Leading emerging countries of the South are using their own “ideas and energy to create new momentum for human development” (HDR, 2013: 120). As a result, non-state and state actors in the North are becoming more sensitive and inclusive of the needs of all nations. An important part of the North becoming more sensitive and inclusive of the needs of the South comes from new South-South economic and political partnerships, where developing countries are learning and benefiting from the successes of leading emerging countries. A number of these partnerships include new South-South trade arrangements like the Sao Paulo Round of 2010> and the recent 5th BRICS Summit in Durban, and important institutions focusing on the South such as the South Centre(formerly the South Commission), and the Chiang Mai Initiative Multilateralization. Gradual transition is taking place as we strive for a more equitable representation of the South through determined reforms of international financial institutions, multilateral and security organs that is to come.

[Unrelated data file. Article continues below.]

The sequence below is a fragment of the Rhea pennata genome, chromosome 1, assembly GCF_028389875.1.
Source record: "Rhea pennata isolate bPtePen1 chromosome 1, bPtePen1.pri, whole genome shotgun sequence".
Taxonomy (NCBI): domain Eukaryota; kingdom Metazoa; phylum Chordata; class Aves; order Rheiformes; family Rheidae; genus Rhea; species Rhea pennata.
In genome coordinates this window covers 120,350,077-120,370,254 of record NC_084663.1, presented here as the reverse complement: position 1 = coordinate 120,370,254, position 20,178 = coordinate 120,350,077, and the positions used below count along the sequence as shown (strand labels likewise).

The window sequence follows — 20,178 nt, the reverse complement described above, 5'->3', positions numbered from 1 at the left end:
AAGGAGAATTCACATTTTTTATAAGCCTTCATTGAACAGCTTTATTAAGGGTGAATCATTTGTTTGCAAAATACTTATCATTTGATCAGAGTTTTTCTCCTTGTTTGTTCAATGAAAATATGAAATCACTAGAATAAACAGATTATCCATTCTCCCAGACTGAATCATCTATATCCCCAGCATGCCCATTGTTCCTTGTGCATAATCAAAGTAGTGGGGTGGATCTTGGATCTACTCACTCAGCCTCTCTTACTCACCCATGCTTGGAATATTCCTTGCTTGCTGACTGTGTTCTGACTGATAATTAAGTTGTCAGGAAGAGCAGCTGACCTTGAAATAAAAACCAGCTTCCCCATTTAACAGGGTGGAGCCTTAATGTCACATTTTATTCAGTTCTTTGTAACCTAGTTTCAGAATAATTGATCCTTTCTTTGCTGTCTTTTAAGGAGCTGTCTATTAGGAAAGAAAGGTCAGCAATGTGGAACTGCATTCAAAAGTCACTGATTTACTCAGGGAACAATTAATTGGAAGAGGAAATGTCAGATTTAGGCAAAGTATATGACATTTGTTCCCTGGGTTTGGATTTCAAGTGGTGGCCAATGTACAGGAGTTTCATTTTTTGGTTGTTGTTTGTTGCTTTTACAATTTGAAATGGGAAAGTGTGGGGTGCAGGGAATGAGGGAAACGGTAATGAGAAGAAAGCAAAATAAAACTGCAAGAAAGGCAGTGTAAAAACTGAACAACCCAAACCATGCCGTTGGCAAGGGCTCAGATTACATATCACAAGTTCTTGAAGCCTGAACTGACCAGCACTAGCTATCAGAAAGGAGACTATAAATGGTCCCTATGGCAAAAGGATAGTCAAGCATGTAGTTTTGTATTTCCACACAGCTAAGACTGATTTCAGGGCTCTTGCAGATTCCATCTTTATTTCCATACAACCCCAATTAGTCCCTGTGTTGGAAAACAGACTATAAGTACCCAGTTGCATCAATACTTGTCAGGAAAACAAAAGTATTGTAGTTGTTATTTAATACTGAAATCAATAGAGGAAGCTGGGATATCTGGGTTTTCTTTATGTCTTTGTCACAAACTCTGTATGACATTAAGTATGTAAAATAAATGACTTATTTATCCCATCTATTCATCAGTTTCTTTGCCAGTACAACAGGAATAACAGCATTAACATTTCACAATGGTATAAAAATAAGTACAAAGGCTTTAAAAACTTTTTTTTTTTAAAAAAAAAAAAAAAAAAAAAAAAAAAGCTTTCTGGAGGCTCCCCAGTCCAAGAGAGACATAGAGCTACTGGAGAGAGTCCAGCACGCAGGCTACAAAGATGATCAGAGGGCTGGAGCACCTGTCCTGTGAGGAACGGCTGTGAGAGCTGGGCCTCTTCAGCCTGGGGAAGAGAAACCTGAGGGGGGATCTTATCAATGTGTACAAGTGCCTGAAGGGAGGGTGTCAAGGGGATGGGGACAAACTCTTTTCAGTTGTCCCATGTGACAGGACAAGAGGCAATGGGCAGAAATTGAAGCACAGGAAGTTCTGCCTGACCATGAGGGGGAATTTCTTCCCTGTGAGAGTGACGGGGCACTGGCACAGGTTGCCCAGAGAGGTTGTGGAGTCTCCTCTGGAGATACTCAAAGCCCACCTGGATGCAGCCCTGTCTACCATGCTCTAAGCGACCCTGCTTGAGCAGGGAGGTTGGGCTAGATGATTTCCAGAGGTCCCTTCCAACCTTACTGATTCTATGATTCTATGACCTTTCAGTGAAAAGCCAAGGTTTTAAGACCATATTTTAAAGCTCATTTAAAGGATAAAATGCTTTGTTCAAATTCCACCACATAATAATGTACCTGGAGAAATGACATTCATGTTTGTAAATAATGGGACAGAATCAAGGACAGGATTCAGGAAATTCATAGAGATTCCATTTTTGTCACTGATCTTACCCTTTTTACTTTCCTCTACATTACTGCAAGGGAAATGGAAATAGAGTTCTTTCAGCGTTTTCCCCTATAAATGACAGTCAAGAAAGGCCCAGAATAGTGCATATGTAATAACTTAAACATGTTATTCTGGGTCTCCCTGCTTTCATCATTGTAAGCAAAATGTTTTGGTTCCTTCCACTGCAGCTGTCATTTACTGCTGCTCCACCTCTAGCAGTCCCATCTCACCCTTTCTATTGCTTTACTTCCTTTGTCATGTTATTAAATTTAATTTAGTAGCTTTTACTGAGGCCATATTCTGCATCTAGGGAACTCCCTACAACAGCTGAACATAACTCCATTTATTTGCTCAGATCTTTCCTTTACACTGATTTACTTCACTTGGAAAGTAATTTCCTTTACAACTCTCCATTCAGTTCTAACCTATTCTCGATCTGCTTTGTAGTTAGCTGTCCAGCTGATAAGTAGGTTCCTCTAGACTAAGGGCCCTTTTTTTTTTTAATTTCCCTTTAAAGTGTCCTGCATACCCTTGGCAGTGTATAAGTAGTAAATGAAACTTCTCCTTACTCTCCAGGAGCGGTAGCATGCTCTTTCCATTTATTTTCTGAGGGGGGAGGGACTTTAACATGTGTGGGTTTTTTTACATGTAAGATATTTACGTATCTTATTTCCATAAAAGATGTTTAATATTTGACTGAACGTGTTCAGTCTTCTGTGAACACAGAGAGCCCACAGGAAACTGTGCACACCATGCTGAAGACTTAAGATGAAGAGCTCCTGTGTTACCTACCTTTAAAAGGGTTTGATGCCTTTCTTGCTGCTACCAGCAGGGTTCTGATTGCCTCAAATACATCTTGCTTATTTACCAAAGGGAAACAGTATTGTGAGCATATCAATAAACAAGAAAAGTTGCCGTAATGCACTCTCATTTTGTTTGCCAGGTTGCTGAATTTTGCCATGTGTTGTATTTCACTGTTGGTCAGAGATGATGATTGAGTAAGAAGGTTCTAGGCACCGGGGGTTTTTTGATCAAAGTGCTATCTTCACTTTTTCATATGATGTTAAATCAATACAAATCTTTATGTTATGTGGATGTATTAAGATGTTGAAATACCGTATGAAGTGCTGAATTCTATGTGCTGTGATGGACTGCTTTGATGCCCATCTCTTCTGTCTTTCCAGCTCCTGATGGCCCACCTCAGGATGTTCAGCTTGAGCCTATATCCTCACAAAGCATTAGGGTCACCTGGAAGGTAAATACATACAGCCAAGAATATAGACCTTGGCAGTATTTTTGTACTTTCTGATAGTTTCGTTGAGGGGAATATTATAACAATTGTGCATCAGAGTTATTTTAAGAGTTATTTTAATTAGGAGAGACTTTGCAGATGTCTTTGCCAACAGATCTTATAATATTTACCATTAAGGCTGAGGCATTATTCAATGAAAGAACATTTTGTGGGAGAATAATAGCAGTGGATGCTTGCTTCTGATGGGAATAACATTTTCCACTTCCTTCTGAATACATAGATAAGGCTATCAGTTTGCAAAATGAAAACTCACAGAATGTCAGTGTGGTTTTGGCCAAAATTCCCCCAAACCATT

The growth of the global civil society and global civic activism is core to the responsible sovereignty of nations. “Responsible sovereignty takes the long-term interests of the world as a whole into account when formulating national policies” (HDR, 2013:116). Responsible sovereignty must also be extended not only to states but also to private citizens and corporations as they should also be responsible and accountable for their own decisions and actions to protect global resources and address transnational threats. Non-state and citizens actors must also contribute positively to the Post-2015 agenda, environmental sustainability, climate change, youth unemployment, human migration, urbanization, food security, and global trade and investment issues. Similar to the rising economic and political influence of the South, the rise of the global civil society and activists are important partners in global decision-making and pioneering new approaches in tackling international challenges. One example of responsible sovereignty spearheaded by Canada is the Responsibility to Protect Initiative, which attempts to modernize international security, human rights, and humanitarian norms.